[An Australian defence think tank says there's a growing risk of Indonesia reverting violently to an authoritarian government backed by the military. The Australian Strategic Policy Institute says that unlike the Suharto regime, such an Indonesian Government might be xenophobic and anti-Australian. In a report on Australia's defence after September 11, the Institute says there's evidence that Al Qaeda members fleeing Afghanistan have moved to Indonesia and built links with Islamic groups.]
Presenter/Interviewer: Graeme Dobell
Speakers: Hugh White, director of the Australian Strategic Policy Institute
White: The key question for Australia in respect to the future of Indonesia, is not what most people think – whether Indonesia will hold together – it's whether democracy in Indonesia will survive. The biggest risk we face is that because Megawati, and Abdurrahman Wahid before her, couldn't deliver effective government out of the constitutional structure they inherited, that democracy is going to become discredited in Indonesia and will be replaced by reversion to something more authoritarian – perhaps military backed and perhaps even more Islamist. That would be very hard for Australia to handle.
Dobell: You say that the danger of authoritarian backlash in Indonesia has increased – what sort of factor should that be in Australian planning?
White: When we look at Indonesia we should recognise our highest priority needs to be to support the democratisation experiment – and it is still an experiment in Indonesia. If that experiment succeeds, there is no reason why we shouldn't in the long term look forward to relationships with Indonesia that are better than they've ever been before. But at the moment because it's not delivering effective government because the critical reforms in their economy, in the legal system, in the administration of justice and in the administration of that very complex and wide archipeligo – because those haven't succeeded – I think there is a risk that Megawati's government, or the government of her successors will come under real pressure from people who would prefer to return to a more authoritarian style of government simply to get things done in Indonesia. It's not unlike what happened in the 1960's.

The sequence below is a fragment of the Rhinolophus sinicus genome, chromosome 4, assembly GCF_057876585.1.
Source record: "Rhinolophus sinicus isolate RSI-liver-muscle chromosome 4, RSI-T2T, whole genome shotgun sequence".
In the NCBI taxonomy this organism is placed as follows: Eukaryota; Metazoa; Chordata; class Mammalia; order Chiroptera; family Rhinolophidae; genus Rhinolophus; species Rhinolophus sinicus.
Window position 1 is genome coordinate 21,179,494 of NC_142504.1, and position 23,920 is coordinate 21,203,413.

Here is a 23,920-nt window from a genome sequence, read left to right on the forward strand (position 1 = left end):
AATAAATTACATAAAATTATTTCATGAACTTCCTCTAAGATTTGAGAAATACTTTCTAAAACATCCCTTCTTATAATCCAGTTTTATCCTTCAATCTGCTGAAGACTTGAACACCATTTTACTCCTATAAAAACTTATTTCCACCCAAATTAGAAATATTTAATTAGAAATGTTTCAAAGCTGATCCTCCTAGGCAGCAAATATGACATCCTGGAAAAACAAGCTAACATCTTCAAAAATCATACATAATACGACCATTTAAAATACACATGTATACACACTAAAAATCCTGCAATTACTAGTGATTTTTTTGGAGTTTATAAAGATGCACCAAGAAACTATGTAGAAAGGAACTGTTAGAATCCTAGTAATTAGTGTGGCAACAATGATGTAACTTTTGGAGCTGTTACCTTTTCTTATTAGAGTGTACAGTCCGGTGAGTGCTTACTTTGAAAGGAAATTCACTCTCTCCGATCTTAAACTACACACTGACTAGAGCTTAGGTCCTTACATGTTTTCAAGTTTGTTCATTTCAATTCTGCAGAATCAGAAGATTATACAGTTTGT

Dobell: What sort of time scale are you talking about? We are looking at presidential elections in Indonesia in 2004 – are you looking beyond that?
White: I don't think this is a problem which is going to flare sometime this month or next month – but I think it's a long steady series of pressures mounting on the democratic regime in Indonesia; and that within the next few years, unless things improve very significantly, I fear that the pressure on the democratic system and the pressures for a reversion to authoritarianism will become irresistable.
Dobell: How strong do you see the evidence that there are Al Qaeda operatives in Indonesia and that there is some sympathy for the Al Qaeda view of the world amongst some in the Indonesian leadership?
White: Look, that's a very complicated issue. It's often said and I think it's true that Indonesian Islam is different and it has a different kind of history and culture to a certain extent from the sort of Islam you find in Middle East. But I think you can exaggerate that – there are clearly connections and there is some evidence of Al Qaeda network linkages into Indonesia from before September 11 and also some evidence that those linkages have increased after September 11. It's very hard to be definitive as to how important they are and how fast the growth has been, but Australia should not ignore that factor in Indonesia's developing political system.